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Kinesiology students Sabrina Lemke (left) and Mason Beaulieau (right) with aquatics co-ordinator Kim Jones. (Photo: Alyssa Wiebe)

USask Rec supports northern communities with swimming and water safety courses

Many northern communities in Saskatchewan are surrounded by bodies of water, which leads to a rise in concern over water safety each year.

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College of Kinesiology student Jaimie Fiddler has been with the program for the past two years. (Photo: Alyssa Wiebe)

Since 2016, USask Rec has offered the Indigenous Swimming and Water Safety Program each summer in northern Saskatchewan, in partnership with the Canadian Red Cross. The program began in Alberta in 2013, before branching out to Saskatchewan, Manitoba and Ontario, with plans to move further east this summer.

“This has a tremendous impact on our northern communities as it relates to Truth and Reconciliation,” said USask Rec Aquatics Co-ordinator Kim Jones. “The majority of Indigenous reserves are in, on, or around bodies of water. The more we can do to impart the Prepare! Stay Safe! Survive model, the fewer drownings we will see in our northern communities.”

The Canadian Red Cross employs one full-time staff member to continue the development of the program and ensure its continued success each year. The goals of the program are injury prevention, water safety, and preventing water fatalities, along with other preventable incidents. To accomplish these goals, participants teach swimming lessons, babysitter courses, stay safe, emergency and standard first-aid training, respect education, and assistant lifeguard courses.

The program has employed a total of 25 university students, with 24 attending the University of Saskatchewan (USask), focusing on the delivery of this program. Jones collaborates with the Red Cross to schedule and train all staff members and co-ordinate the logistics from week-to-week. Beginning in June and running until the end of August, staff members are housed at hotels, cabins, teacherages, or health-care accommodations in the communities. In a few occasions, participants also had the opportunity to participate in cultural camps.

This year, due to the global pandemic, the program will have a different look. Three staff have been retained to help deliver virtual programs, where possible. Although not ideal, it is important to keep the information around swimming and water safety front of mind heading into the summer.

College of Kinesiology student Jaimie Fiddler of Warman has been with the program for the past two years and continues to see the importance of bringing water safety training to northern communities.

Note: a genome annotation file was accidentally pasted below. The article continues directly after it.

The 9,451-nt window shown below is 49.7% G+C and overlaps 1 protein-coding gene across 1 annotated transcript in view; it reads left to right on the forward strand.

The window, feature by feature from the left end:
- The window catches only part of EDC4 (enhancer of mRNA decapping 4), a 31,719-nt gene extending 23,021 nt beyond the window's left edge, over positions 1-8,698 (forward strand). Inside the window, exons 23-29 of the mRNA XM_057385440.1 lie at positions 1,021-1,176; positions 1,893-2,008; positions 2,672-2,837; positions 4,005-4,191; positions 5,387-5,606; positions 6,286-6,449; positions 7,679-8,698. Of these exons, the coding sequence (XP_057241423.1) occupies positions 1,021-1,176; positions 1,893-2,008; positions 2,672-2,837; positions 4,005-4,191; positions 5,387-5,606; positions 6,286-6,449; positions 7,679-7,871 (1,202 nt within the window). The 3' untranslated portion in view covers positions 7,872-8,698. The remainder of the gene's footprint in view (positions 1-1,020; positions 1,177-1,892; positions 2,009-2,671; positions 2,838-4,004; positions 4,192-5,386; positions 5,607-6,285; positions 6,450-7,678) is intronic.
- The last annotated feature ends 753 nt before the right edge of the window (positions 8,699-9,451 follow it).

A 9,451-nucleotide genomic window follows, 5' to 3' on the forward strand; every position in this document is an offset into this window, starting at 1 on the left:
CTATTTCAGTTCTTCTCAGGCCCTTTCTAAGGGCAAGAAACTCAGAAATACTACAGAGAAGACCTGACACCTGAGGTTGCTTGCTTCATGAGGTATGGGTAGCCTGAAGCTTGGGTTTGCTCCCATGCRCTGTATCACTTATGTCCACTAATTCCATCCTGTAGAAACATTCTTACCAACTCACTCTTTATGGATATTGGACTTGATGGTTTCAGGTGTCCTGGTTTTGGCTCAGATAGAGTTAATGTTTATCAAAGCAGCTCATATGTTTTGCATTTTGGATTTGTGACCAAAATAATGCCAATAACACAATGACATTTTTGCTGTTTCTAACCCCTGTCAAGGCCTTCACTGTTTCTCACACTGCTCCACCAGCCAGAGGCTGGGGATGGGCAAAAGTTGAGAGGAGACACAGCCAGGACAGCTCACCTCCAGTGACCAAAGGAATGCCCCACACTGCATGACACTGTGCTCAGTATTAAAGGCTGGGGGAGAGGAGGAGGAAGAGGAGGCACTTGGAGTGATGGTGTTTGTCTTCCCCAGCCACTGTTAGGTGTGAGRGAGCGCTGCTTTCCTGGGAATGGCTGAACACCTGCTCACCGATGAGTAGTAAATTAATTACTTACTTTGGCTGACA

“I got involved because it was great opportunity to be a positive role model to young Indigenous children and youth, and I love teaching swimming and working with children,” said Fiddler, a member of the Salt River First Nations Band in Northwest Territories.

“It is really important to teach children, at a young age, about water safety and learning how to swim, since they have so many lakes and swimming areas with no supervision.”

Fiddler sees herself as a role model because it allows children to see someone of a similar background in a leadership position—such as a swim instructor—and encourage them to become involved in water safety, swimming and learning to take a leadership role in their community.

“Being a role model in a community for younger generations is so important, especially in northern communities, and I am hoping children that interact with the instructors who visit will begin to take on that role for their siblings, friends, and even neighbours,” she said.

Another focus is to provide youth in Indigenous communities the opportunity to become instructors and lifeguards themselves, moving away from a dependency-based model to a community-driven self-sustained learning model.

Kinesiology student Sabrina Lemke of Saskatoon has been with the program since 2017.

“The program with the Canadian Red Cross was an opportunity for me to become more invested in relationship-building with Indigenous communities, join an effort that creates connections and makes a difference, and to use my knowledge from kinesiology, lifeguarding, First Aid, and swimming to deliver programs that help to fill gaps in what is available to each community that brings us in.”

Starting out as an instructor for two years and taking over as the co-ordinator in Saskatchewan, Lemke has seen the impact it has had on the community.

“This program offers courses and opportunities that would otherwise be unavailable to these communities, it encourages knowledge sharing, and it is intended to promote community-sustained programming that supports resiliency and safety.”


For more information on the Indigenous Swimming and Water Safety Program and partnership, contact kim.jones@usask.ca.

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